Friday, May 22, 2015

formulating intelligence & unity

Formulating intelligence

To me, the challenge of automating intelligence remains one of the most fascinating, seductive challenges of our world. Conceptual & technological advancements in this direction seem to be quickening, and more & more people seem to be getting seriously interested in it. In recent months and years, the focus of many discussions of AI seems to have shifted from whether it's a realistic possibility to how to minimize the risks it entails.

Formulating unity

Revolutionary Change was Chalmers Johnson's 1966 study of political revolutions throughout history.

Chalmers portrayed the formation of a "revolutionary ideology" as one of the key ingredients in successful revolutions. It seemed to be an important step in uniting the efforts of diverse sets of people and enabling them to cooperate in carrying out a revolution.

For many years, millions have dreamed of and anticipated a new kind of revolution. We imagine an international transformation more novel, of deeper and wider proportions, than any political event in recorded history - a radical shift in favor of freedom, progress, and fun - a new paradigm that constitutes an effective solution to age-old problems like conflict and poverty.

This revolution is being built in billions of ways simultaneously. Every spiritually affirmative experience, every experience from which we learn and grow, increases our ability to coexist harmoniously. There could also be a role for a forthcoming "revolutionary ideology." Narratives could emerge that provide overwhelmingly convincing arguments in favor of abandoning, en masse, certain prevailing control mechanisms, in favor of more efficient and effective practices.

In the meantime

Whether we're talking about AI or Revolution, we may not have overwhelming evidence for or against the proposition that it's possible in the near term, or possible at all. We can't point to any nearby planets with superintelligent machines or utopian societies. But that's been the lonely way of innovation and struggle on this planet all along. We do have what seem to me fairly convincing points in favor of the likelihood that it's quite possible that either milestone could be reached at virtually any time. Given this, and the monumental implications of succeeding in either case, it seems worthwhile to devote effort, attention, thought, contemplation, etc. to these challenges.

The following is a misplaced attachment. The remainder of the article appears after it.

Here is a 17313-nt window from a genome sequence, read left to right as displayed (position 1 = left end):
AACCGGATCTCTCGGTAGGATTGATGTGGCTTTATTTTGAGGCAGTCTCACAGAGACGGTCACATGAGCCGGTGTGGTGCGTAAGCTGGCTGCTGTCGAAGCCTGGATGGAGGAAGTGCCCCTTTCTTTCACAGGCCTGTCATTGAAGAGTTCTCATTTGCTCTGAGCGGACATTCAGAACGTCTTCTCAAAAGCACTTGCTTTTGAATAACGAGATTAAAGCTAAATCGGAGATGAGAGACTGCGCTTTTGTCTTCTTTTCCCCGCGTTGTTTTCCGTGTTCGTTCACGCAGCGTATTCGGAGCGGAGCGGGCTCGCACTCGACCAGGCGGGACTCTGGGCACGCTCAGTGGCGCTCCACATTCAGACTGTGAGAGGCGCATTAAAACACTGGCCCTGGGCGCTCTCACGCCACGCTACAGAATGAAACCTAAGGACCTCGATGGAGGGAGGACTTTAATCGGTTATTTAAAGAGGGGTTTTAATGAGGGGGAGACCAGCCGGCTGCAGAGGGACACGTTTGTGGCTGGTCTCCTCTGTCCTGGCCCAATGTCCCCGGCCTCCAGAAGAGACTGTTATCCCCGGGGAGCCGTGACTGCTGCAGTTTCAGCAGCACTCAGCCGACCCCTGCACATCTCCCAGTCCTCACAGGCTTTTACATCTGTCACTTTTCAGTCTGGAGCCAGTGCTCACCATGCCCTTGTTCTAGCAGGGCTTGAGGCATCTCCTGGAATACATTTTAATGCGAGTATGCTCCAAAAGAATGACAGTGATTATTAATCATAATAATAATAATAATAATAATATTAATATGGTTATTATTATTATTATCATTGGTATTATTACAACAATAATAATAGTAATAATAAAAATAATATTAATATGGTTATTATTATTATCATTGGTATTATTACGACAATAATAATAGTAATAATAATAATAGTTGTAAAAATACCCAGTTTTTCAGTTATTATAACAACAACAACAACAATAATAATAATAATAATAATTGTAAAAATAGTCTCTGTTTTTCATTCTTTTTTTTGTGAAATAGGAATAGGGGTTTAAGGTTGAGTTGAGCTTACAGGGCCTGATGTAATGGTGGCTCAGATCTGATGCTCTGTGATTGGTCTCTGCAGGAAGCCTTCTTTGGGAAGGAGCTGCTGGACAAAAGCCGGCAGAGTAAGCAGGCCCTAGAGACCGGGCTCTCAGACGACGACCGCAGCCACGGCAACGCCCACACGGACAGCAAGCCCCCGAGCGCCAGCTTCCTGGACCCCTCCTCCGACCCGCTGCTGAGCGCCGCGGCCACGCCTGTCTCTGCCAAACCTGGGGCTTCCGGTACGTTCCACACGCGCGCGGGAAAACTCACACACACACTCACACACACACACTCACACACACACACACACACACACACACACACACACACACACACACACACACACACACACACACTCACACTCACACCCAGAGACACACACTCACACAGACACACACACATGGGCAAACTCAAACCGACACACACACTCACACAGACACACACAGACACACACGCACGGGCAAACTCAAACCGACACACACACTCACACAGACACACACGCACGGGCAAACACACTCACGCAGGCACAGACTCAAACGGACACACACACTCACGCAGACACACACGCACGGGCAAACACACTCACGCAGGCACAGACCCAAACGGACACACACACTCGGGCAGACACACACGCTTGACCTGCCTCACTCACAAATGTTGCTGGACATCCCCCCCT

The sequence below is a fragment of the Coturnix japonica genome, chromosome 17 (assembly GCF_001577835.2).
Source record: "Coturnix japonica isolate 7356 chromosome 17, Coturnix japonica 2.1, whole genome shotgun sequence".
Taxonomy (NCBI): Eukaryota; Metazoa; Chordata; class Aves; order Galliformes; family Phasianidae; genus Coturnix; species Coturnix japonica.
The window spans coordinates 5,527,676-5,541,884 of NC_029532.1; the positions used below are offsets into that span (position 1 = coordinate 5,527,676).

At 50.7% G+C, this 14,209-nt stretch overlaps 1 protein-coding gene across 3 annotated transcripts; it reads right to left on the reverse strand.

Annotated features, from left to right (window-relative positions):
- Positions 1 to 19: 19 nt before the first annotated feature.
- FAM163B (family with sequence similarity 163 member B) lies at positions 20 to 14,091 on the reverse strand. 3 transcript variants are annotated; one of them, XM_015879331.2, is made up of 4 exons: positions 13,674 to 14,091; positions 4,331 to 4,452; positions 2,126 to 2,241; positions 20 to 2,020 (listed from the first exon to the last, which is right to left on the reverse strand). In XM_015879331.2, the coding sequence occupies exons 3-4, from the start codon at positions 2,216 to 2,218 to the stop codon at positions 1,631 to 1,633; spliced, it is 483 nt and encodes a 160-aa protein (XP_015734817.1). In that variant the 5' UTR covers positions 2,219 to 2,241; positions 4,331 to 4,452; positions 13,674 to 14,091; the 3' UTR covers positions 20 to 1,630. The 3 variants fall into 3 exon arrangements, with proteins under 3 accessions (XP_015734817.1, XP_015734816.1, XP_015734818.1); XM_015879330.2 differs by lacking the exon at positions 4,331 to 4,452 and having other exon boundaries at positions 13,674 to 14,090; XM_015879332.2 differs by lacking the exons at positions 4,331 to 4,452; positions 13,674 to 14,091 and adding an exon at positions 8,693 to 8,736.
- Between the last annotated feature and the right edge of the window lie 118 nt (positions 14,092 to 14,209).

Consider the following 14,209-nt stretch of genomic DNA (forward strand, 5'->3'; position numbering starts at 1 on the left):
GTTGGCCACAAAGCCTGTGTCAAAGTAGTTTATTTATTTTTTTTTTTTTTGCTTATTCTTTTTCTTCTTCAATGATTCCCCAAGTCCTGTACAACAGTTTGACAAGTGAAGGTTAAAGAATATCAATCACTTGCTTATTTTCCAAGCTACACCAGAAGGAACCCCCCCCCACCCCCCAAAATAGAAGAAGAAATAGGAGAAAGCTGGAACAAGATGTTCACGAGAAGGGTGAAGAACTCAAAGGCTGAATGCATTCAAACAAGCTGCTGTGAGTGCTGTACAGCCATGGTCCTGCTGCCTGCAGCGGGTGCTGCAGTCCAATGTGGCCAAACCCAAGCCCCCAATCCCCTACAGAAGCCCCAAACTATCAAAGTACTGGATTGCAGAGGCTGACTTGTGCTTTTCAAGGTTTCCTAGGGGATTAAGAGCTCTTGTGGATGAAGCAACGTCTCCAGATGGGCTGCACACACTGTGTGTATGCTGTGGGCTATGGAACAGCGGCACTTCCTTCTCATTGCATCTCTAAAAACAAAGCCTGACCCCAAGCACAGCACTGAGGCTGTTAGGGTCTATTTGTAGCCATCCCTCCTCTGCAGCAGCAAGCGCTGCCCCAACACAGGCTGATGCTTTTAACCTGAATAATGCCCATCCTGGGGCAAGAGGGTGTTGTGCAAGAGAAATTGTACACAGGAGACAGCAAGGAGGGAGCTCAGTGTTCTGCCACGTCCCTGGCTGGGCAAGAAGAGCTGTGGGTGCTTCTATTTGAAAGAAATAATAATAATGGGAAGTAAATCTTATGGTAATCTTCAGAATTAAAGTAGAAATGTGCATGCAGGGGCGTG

People who feel like they're getting close to solutions to these problems may well seem to be neglecting other communications as they devote concentrated attention to these big questions. And to broach such abstract, ambitious subjects has sometimes entailed a risk of appearing delusional or grandiose. But as the pictures come into clearer focus, perhaps a wider consensus will emerge and we'll get better at integrating these lines of inquiry into other aspects of life.

Sunday, May 3, 2015

advertising psychedelics (again)

The Internet and modern computers were built largely by people who were inspired by psychedelics. Steve Jobs, for example. I guess I sometimes assume this is common knowledge, but I've recently been reminded that there's still a lot of misinformation floating around, so some more advertising may be in order.
Here's a video on Karry Mullis, who credited LSD for helping him make a discovery in genetic research that led to a Nobel Prize.
He wrote a book about it, Dancing Naked in the Mind Field:

Of course, musicians and artists are well known for getting inspiration from psychedelics. And scientists get inspiration from music and art. So even if some scientists don't take them (and often they do take them), they're still using the information, the gnosis, that psychedelics have helped provide.

10 Scientific and Technological Visionaries Who Experimented With Drugs:

All this, despite the official suppression and demonization of these compounds. But governments have had obvious tendencies toward shutting down overly novel phenomena that might challenge the governments' authority, and people understand this, and aren't entirely inclined to allow government dictates to define the limits of exploration and creativity.

Here's an interview where Francis Crick, co-discoverer of DNA, speaks about LSD:

The issue of psychedelics is important for many reasons, including for the light it throws on the way we delude ourselves and keep repeating the same scripts, the same opinions, and avoid those aspects of reality that would challenge those habits. The benefits, about which information is abundantly available, are so extreme, that our continued inability to integrate the psychedelic method into our institutions speaks to the limitations, the brittleness, and the problems, of many of those institutions.

A neuroscientist talks about DMT:
And for good measure, here's one more, from good ol' Terence: